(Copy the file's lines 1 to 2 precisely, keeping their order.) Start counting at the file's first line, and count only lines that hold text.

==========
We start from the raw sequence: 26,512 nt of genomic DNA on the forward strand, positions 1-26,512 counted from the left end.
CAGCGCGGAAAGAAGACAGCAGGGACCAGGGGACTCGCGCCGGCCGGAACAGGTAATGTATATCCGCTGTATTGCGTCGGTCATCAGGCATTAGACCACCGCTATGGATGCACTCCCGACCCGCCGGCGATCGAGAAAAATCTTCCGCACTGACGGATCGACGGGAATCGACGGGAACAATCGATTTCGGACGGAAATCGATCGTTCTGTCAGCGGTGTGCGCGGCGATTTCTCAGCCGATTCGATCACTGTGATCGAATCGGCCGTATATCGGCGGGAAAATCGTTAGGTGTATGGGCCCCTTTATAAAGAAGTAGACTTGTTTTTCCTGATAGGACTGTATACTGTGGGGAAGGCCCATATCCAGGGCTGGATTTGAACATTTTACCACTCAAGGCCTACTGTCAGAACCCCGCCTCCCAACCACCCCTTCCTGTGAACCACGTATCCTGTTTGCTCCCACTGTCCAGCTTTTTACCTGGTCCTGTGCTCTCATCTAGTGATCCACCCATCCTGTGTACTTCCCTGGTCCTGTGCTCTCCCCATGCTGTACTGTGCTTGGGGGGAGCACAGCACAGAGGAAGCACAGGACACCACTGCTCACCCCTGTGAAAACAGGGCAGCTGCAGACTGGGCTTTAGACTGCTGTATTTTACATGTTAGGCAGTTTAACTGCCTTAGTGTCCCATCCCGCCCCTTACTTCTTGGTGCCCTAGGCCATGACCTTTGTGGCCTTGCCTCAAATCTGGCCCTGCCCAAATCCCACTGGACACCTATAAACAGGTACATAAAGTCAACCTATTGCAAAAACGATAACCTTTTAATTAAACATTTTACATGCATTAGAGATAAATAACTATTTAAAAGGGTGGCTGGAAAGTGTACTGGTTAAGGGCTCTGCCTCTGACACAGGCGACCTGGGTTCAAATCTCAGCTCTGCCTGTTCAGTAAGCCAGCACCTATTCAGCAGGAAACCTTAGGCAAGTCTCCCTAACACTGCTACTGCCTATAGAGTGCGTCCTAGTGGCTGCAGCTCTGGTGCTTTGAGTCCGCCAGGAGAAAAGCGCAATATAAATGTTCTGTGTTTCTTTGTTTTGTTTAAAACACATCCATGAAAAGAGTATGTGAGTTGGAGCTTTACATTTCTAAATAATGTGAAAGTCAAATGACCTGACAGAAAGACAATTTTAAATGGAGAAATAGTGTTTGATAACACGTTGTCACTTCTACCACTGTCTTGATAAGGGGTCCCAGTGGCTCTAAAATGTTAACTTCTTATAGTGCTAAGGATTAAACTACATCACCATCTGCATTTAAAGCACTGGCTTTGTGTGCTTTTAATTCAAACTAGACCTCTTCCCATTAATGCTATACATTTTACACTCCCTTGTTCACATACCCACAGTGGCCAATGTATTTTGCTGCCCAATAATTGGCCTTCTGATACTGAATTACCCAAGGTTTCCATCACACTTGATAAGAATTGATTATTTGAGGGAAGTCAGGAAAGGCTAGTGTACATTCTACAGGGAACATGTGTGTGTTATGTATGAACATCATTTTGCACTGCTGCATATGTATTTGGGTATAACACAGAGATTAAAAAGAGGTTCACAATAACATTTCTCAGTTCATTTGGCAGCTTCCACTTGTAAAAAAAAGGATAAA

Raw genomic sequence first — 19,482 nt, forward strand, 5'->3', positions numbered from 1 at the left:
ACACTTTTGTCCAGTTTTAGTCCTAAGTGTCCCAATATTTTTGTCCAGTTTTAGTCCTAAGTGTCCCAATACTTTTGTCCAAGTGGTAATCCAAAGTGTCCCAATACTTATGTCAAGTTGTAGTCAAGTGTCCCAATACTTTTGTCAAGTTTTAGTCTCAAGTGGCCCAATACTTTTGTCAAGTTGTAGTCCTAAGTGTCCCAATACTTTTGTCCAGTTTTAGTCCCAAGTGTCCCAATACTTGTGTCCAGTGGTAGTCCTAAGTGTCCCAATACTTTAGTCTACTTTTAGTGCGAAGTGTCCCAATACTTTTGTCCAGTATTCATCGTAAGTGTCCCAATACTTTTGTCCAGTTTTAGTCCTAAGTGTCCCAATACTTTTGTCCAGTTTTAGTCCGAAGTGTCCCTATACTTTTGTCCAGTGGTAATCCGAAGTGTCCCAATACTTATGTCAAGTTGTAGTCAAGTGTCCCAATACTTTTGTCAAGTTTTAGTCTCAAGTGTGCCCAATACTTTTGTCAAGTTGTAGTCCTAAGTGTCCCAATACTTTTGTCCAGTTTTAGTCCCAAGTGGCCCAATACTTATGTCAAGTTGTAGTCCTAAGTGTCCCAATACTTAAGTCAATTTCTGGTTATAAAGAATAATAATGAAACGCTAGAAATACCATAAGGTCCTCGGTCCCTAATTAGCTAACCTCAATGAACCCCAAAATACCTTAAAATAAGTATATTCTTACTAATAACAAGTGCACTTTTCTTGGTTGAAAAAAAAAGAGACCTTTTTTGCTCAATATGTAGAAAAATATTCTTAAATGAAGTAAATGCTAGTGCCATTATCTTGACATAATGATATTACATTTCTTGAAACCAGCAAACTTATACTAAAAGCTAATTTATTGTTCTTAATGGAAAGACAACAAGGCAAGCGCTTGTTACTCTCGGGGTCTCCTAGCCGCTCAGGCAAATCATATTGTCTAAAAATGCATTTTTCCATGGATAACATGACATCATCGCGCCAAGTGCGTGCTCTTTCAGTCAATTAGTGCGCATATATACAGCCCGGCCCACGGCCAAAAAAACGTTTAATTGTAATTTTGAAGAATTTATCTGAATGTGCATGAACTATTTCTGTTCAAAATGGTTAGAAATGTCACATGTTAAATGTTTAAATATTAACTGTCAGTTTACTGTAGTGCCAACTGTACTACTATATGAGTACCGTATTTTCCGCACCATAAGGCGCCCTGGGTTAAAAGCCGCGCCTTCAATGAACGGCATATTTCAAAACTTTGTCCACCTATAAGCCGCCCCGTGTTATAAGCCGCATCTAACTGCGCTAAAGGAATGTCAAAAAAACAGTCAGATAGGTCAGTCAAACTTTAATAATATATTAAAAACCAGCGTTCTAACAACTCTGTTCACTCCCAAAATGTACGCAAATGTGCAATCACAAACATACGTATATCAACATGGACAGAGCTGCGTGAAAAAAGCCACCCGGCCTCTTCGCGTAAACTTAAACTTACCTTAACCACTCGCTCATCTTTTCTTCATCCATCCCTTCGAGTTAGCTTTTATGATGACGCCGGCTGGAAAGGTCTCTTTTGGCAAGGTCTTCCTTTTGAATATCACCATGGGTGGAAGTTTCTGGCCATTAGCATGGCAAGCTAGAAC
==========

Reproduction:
We start from the raw sequence: 26,512 nt of genomic DNA on the forward strand, positions 1-26,512 counted from the left end.
CAGCGCGGAAAGAAGACAGCAGGGACCAGGGGACTCGCGCCGGCCGGAACAGGTAATGTATATCCGCTGTATTGCGTCGGTCATCAGGCATTAGACCACCGCTATGGATGCACTCCCGACCCGCCGGCGATCGAGAAAAATCTTCCGCACTGACGGATCGACGGGAATCGACGGGAACAATCGATTTCGGACGGAAATCGATCGTTCTGTCAGCGGTGTGCGCGGCGATTTCTCAGCCGATTCGATCACTGTGATCGAATCGGCCGTATATCGGCGGGAAAATCGTTAGGTGTATGGGCCCCTTTATAAAGAAGTAGACTTGTTTTTCCTGATAGGACTGTATACTGTGGGGAAGGCCCATATCCAGGGCTGGATTTGAACATTTTACCACTCAAGGCCTACTGTCAGAACCCCGCCTCCCAACCACCCCTTCCTGTGAACCACGTATCCTGTTTGCTCCCACTGTCCAGCTTTTTACCTGGTCCTGTGCTCTCATCTAGTGATCCACCCATCCTGTGTACTTCCCTGGTCCTGTGCTCTCCCCATGCTGTACTGTGCTTGGGGGGAGCACAGCACAGAGGAAGCACAGGACACCACTGCTCACCCCTGTGAAAACAGGGCAGCTGCAGACTGGGCTTTAGACTGCTGTATTTTACATGTTAGGCAGTTTAACTGCCTTAGTGTCCCATCCCGCCCCTTACTTCTTGGTGCCCTAGGCCATGACCTTTGTGGCCTTGCCTCAAATCTGGCCCTGCCCAAATCCCACTGGACACCTATAAACAGGTACATAAAGTCAACCTATTGCAAAAACGATAACCTTTTAATTAAACATTTTACATGCATTAGAGATAAATAACTATTTAAAAGGGTGGCTGGAAAGTGTACTGGTTAAGGGCTCTGCCTCTGACACAGGCGACCTGGGTTCAAATCTCAGCTCTGCCTGTTCAGTAAGCCAGCACCTATTCAGCAGGAAACCTTAGGCAAGTCTCCCTAACACTGCTACTGCCTATAGAGTGCGTCCTAGTGGCTGCAGCTCTGGTGCTTTGAGTCCGCCAGGAGAAAAGCGCAATATAAATGTTCTGTGTTTCTTTGTTTTGTTTAAAACACATCCATGAAAAGAGTATGTGAGTTGGAGCTTTACATTTCTAAATAATGTGAAAGTCAAATGACCTGACAGAAAGACAATTTTAAATGGAGAAATAGTGTTTGATAACACGTTGTCACTTCTACCACTGTCTTGATAAGGGGTCCCAGTGGCTCTAAAATGTTAACTTCTTATAGTGCTAAGGATTAAACTACATCACCATCTGCATTTAAAGCACTGGCTTTGTGTGCTTTTAATTCAAACTAGACCTCTTCCCATTAATGCTATACATTTTACACTCCCTTGTTCACATACCCACAGTGGCCAATGTATTTTGCTGCCCAATAATTGGCCTTCTGATACTGAATTACCCAAGGTTTCCATCACACTTGATAAGAATTGATTATTTGAGGGAAGTCAGGAAAGGCTAGTGTACATTCTACAGGGAACATGTGTGTGTTATGTATGAACATCATTTTGCACTGCTGCATATGTATTTGGGTATAACACAGAGATTAAAAAGAGGTTCACAATAACATTTCTCAGTTCATTTGGCAGCTTCCACTTGTAAAAAAAAGGATAAA